Documentary Mumbai

The lives of others


Ashvin Kumar’s new film I Am Not Here is about three women who undertook the peril of illegal migration in the hope of a better life.

It’s about silent lives in an alien country in the midst of the persistent fear of getting deported back to the home that they had tried to escape to seek a better life. Ashvin Kumar’s new documentary, I Am Not Here, slated for a city screening tomorrow, is about three such undocumented, illegal migrants. Two of the women got documented recently — Fanny Flores Solares who immigrated to Zurich, Switzerland for a better future for her kids back in Spain; and Jennifer Norgriff Bernard who came to New York from Trinidad seeking “any avenue for a better life for herself and her little son. The third is a deliberately unidentified girl from Bangladesh who came to Malaysia hoping to help support an ailing father but found her own life hanging by a thread; a life that will, perhaps, never be normal again.

It’s her story that is the most horrifying and painful. The extreme cruelty and torture heaped on her by the employer. There was hot water poured on her vagina, clothes torn off her body and pictures and videos taken, chillies put on her body and vagina, and a rod shoved up her vagina and anus. Three months in the hospital and three surgeries later she, could be deported any day but the employer remains scot-free, despite the NGOs pursuing the case.

Solares’ story also comes with an underlying sadness. How she left the kids when they were quite young and could not see them and her family for years. She couldn’t attend her mother’s funeral but “heard” it over the phone. But, most of all, there was the humiliation of being nabbed by the police and the precariousness in being deported twice. She fights with God but accepts her fate humbly hoping that her children will turn out good and honest, unlike her.

Bernard’ is a more positive take because she confesses to being a fighter and a happy person. She is outspoken, has no fear and expects respect in return. It is a privilege for her to raise another person’s child as a nanny, she says, but does admit getting angry if not treated well. The strength as a woman is what makes her feel free; it’s her “liberty”.

The cities for the film were decided upon by the UN Human Rights Office that has produced it. What was then left to the filmmaker was the difficult task of finding the right people. Research took a bulk of the time and involved spotting the NGOs who would then lead them on to the right individuals. “Many of them didn’t want to come on record,” says Kumar. For an obvious reason — illegality.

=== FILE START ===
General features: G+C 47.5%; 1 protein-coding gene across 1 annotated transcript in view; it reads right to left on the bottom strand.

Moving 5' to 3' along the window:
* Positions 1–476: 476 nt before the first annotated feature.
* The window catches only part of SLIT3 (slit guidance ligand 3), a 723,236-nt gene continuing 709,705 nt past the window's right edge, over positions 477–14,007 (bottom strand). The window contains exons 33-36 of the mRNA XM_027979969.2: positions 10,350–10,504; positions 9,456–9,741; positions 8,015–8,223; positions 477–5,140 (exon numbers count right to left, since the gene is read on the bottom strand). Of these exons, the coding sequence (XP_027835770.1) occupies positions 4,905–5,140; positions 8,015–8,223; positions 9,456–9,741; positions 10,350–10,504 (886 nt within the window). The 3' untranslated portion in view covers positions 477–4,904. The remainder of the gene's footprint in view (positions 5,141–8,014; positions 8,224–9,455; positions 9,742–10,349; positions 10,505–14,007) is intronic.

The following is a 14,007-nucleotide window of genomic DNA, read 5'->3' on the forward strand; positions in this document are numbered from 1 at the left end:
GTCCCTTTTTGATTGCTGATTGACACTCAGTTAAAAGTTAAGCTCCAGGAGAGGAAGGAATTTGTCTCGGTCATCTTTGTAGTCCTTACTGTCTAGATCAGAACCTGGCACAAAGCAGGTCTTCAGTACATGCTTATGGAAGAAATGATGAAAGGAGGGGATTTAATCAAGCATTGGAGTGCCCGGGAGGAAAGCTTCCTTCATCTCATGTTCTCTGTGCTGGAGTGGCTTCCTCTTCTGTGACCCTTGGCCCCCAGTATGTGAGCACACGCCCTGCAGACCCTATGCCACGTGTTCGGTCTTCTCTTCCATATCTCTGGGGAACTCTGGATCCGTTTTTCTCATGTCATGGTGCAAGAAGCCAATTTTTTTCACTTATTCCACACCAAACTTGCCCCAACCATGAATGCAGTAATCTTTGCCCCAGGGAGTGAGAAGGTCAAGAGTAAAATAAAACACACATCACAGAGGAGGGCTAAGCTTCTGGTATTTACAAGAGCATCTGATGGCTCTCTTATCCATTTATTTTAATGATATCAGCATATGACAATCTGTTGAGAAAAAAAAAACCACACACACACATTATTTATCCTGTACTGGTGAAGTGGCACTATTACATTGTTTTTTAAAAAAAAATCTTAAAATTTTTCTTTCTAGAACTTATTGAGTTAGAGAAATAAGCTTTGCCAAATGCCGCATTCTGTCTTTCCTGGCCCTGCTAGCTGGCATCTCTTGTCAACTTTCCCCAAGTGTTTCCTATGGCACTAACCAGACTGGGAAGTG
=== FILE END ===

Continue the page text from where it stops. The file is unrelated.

Candid testimonies

The film, however, boasts of some candid testimonies. What makes it even more interesting is that two of them are in languages that the filmmaker himself didn’t understand. He had merely three days to shoot an individual. “In case there was a missing link in their talk there was no scope to go back,” says Kumar. “That was the tricky, nerve-wracking bit.” There were interventions, a translator was used, to first put forward the questions, then transcribe the answers, then get the sub-titles done. “Even when we were editing, there was the concern whether we had cut the right sentence or not,” says Kumar. His guiding factors were the “look in the eyes and tone of the voice” of the three women. He roughly knew the stories and what they had gone through so the interviews involved making them walk through the past, to ask obvious questions which would trigger memories.

Kumar, who won an Academy Award nomination for his short film Little Terrorist, has been a two-time National Award winner for his documentaries on Kashmir. The first is Inshallah, Football, about a Kashmiri teenager wanting to play football in Brazil, and then there’s Inshallah, Kashmir about the fallout of armed conflict on the people of Kashmir. He tackles yet another contentious issue in I Am Not Here but the documentary has an international arc instead of a local one. However, Kumar doesn’t make a big deal of it. “I don’t think geography or location is that important,” he says, “story-telling is.”

The next step for Kumar is a feature film, Noor, that he begins shooting in April-May. It’s about a teenager from Birmingham who comes to Kashmir to seek her missing father and then falls in love with a boy who is also on a similar search. The casting for it is currently on in the UK.

Kumar is also coming back full circle to acting, that he had begun his filmi journey with. He will be seen in a leading role in Sabal Singh Shekhawat’s (director, Fireflies) new digital Indie short Ring of Fire. He will be seen in an important role in his own Noor as well.

(Time: 6pm. Venue: Nehru Centre, Worli. Phone: 2496 4676)

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Printable version | Jan 18, 2020 10:03:49 AM |

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